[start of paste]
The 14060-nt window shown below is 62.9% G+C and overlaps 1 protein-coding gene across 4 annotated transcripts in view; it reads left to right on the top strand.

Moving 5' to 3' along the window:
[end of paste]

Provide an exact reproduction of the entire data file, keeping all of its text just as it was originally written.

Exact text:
The 14060-nt window shown below is 62.9% G+C and overlaps 1 protein-coding gene across 4 annotated transcripts in view; it reads left to right on the top strand.

Moving 5' to 3' along the window: